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Lucie Rie: The Adventure of Pottery; Peter Doig – review – The Guardian



I walked around Lucie Rie: The Adventure of Pottery at Kettle’s Yard in Cambridge twice. The first time I was concentrating hard, making notes, absorbing dates, places and styles. The second time, I raced around, as if I was in a shop: Heal’s some time after the second world war, say, or David Mellor in its earliest incarnation. Which things would I buy if I could? So many! A pair of stoneware teapots with bamboo handles from the 1950s. A collection of prototype cups, saucers and mugs for Wedgwood, made of its famous blue and white jasperware in 1963 but never produced. A footed bowl from 1971 of porcelain with a uranium acid yellow glaze. A tall “bottle” – a vase by any other name – from 1986 with a manganese glaze, horizontal stripes and wide lip that could somehow only be Rie’s work. All these things I would wrap in tissue, before rushing for the door, my booty over my shoulder.

Rie’s pottery is art now: extremely precious, lusted after by collectors and displayed in museums in glass cases (those at Kettle’s Yard are designed by David Kohn Architects). But no matter how exquisite, nor how rarefied the places in which one encounters it, there’s still no getting away from the fact that form and function are inseparable; that you can imagine (dream) not only of owning it, but of using it, trying hard not to worry about chips.

And this makes it so much more than a mere feast for the eyes. Rie’s practice, careful and ever modest, has strange effects on a person. To look at it is to want to live in a different, better way. This has to do with ritual; with the incorporation of beauty into the everyday. The final piece in this exhibition is one of the last bowls she ever made (in 1990, when she was 88). It has a glaze the colour of forced rhubarb, a manganese drip (loose, vertical lines) and narrow turquoise bands, and such is its harmony, it seems almost to vibrate. How, you wonder, can a thing be so straightforward and yet so absolutely extraordinary?

Stoneware coffee set, c.1960.

Rie (1902-95) was born in Vienna and trained at the city’s school of arts and crafts; the earliest piece on display at Kettle’s Yard, an artfully shaped earthenware pot of 1926, suggests the influence of the secession movement, its swirling oranges and blues bringing Klimt irresistibly to mind. In 1938, however, she fled Austria (Rie was Jewish), settling in London, her base a mews near Marble Arch. This in itself was radical – under the influence of Bernard Leach, the grandfather of British studio pottery, most ceramicists worked in the countryside, albeit near main roads (the better, he advised, that buyers could access them), and thereafter Rie would always forge her own path. Leach didn’t like her pots when they first met – though they eventually became firm friends – and having at first tried to please him, she soon gave up.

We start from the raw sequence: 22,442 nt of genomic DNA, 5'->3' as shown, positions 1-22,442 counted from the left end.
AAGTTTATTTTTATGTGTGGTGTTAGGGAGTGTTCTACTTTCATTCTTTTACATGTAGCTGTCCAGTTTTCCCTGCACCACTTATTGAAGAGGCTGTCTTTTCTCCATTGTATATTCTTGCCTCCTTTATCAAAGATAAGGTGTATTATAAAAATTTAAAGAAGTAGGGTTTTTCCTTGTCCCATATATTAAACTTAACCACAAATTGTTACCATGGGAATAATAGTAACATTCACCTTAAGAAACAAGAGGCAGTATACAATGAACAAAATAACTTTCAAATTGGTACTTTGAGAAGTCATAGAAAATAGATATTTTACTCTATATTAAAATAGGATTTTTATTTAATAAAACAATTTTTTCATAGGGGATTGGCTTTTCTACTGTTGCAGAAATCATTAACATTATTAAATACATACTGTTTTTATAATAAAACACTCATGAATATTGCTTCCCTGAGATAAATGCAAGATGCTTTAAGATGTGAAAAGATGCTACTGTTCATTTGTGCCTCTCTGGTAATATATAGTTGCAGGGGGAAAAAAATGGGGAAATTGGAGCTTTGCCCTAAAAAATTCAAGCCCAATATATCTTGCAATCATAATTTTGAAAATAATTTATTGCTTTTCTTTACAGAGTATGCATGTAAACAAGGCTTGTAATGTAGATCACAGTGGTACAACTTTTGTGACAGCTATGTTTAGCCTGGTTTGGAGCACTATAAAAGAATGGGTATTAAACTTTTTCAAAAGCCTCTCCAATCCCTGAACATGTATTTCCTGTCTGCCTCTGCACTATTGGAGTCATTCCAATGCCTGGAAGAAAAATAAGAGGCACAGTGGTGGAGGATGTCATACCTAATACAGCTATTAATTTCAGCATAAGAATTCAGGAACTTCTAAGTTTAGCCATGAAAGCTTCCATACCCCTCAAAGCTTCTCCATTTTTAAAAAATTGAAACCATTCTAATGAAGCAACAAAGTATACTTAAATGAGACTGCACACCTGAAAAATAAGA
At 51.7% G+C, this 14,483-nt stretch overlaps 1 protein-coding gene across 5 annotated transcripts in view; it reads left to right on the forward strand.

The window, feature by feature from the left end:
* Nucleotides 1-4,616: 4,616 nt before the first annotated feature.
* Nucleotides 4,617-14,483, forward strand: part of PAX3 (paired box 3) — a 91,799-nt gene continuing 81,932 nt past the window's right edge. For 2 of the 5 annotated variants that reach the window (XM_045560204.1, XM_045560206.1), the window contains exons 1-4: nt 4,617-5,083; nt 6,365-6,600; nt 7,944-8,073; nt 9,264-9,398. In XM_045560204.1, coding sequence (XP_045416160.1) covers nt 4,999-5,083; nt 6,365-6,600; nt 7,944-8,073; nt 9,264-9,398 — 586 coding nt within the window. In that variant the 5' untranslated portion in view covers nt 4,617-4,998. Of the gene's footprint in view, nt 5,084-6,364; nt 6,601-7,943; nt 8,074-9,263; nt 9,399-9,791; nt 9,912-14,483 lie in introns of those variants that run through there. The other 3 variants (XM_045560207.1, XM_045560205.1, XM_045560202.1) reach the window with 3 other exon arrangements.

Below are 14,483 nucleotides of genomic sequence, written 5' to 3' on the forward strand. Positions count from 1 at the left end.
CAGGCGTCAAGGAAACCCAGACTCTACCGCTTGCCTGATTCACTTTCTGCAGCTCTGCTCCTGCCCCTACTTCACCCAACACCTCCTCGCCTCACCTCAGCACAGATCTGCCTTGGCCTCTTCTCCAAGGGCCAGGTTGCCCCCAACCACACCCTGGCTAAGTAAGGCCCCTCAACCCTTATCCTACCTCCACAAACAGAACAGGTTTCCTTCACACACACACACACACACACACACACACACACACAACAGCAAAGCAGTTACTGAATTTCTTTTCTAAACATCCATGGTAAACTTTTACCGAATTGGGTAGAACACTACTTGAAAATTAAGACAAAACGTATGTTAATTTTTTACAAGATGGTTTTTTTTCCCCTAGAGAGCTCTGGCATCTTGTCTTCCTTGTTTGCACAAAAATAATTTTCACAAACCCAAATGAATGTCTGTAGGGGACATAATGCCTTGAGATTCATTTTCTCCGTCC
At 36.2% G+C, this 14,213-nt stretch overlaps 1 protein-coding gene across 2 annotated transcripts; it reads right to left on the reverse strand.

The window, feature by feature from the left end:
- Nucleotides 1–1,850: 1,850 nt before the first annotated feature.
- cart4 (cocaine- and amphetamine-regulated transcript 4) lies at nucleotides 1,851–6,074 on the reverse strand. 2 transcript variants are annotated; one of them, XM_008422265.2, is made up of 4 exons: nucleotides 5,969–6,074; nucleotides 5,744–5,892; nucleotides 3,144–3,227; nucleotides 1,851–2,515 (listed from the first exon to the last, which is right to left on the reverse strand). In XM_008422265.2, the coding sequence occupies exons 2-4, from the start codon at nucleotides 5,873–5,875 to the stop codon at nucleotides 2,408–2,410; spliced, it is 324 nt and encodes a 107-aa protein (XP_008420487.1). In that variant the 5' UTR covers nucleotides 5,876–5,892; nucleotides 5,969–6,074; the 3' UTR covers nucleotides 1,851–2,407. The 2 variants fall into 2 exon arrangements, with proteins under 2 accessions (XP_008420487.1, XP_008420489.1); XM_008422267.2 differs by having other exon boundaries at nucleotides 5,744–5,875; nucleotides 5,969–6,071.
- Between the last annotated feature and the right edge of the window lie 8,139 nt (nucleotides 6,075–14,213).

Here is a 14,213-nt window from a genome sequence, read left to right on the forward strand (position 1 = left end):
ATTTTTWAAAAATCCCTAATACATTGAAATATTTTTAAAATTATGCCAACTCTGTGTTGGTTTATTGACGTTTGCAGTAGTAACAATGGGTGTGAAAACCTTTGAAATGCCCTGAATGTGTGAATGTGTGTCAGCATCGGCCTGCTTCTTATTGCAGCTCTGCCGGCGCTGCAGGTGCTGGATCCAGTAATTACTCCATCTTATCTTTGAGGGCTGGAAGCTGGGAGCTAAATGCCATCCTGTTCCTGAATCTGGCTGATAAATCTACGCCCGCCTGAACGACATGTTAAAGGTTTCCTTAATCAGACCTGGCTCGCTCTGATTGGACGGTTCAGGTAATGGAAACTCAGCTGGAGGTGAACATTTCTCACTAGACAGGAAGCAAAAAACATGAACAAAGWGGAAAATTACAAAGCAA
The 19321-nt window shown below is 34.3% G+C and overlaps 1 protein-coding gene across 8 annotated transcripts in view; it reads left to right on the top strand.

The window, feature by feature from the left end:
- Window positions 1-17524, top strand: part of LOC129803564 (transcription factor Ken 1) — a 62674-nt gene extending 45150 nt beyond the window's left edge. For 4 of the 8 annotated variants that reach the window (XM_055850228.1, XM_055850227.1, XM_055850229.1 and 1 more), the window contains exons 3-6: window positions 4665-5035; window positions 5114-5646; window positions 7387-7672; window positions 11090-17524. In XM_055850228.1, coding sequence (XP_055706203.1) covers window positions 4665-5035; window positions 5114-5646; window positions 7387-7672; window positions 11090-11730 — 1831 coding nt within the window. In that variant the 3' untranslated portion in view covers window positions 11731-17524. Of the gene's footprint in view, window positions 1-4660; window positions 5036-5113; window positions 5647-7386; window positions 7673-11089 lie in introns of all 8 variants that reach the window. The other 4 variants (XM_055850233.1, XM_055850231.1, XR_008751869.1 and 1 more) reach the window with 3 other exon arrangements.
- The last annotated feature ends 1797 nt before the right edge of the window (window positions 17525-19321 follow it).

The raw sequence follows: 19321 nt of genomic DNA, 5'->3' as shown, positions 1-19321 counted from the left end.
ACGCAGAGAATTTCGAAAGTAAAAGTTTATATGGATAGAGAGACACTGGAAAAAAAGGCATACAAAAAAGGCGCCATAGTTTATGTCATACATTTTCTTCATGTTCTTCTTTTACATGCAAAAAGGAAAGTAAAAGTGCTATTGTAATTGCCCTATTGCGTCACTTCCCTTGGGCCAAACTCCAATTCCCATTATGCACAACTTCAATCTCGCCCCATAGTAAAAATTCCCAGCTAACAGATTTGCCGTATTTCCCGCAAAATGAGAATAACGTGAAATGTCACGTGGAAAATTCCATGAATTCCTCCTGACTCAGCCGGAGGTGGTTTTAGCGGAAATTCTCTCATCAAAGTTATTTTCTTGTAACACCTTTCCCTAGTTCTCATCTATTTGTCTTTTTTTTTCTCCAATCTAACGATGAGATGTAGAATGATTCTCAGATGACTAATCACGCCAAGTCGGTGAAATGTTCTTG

But there was one big influence on her work: Hans Coper, another refugee from Nazi Germany, who joined her studio as her assistant in 1946 and became her only true collaborator (he left to set up on his own in 1958). “He educated me,” she once said. “He knew much more than I did.” It was with Coper that Rie visited Avebury, the neolithic stone circle in Wiltshire, and the museum nearby, where she saw bronze age vessels that had been decorated with sgraffito, patterns etched into their surface using bird bones. Charmed, she began embellishing her own pots in similar fashion, using a steel needle.

Bowl, 1990, by Lucie Rie

Making a living was difficult at first. In a wonderful BBC Omnibus interview from 1982, also to be seen at Kettle’s Yard, an ardent fan of Rie’s called David Attenborough enquires how, starting out, she made ends meet. “With an overdraft,” she replies, with characteristic brevity (the birdlike Rie is minimalist in conversation, her Austrian accent still pronounced). During the war, she turned to making buttons for the fashion industry, experimenting in miniature form with shapes and glazes, and in the show you can see dozens of them (they’re fabulous). After the war, she returned to making modern tableware, as well as more ambitious, and more sculptural, one-off pieces.

Porcelain vase with flared lip, c.1978. Private Collection.

Recognition took its time, but finally arrived in 1967 when the Arts Council staged a retrospective of her work. Rie’s pots, for those interested in technical things, were fired only once, the glazes applied while the clay was raw, and she used an electric kiln, liking its precision. “Is it a revelation?” asks Attenborough, as she removes a piece from this kiln, about the size of a bedside table. “Not a revelation, but a surprise,” she replies, holding a small miracle in her hands.

This is a ravishing exhibition – it arrives at Kettle’s Yard from Mima in Middlesbrough, and will go on to the Holburne Museum, Bath. Arranged chronologically, the show’s atmosphere of tranquillity – even of contemplation – is never spoiled by the curators telling us more than we need to know. The focus, always, is on the work, which is just as well because there is so much to see. The biggest survey of the potter for two decades, 25% of the more than 100 items in it come from private collections, something that makes it completely unmissable in my eyes.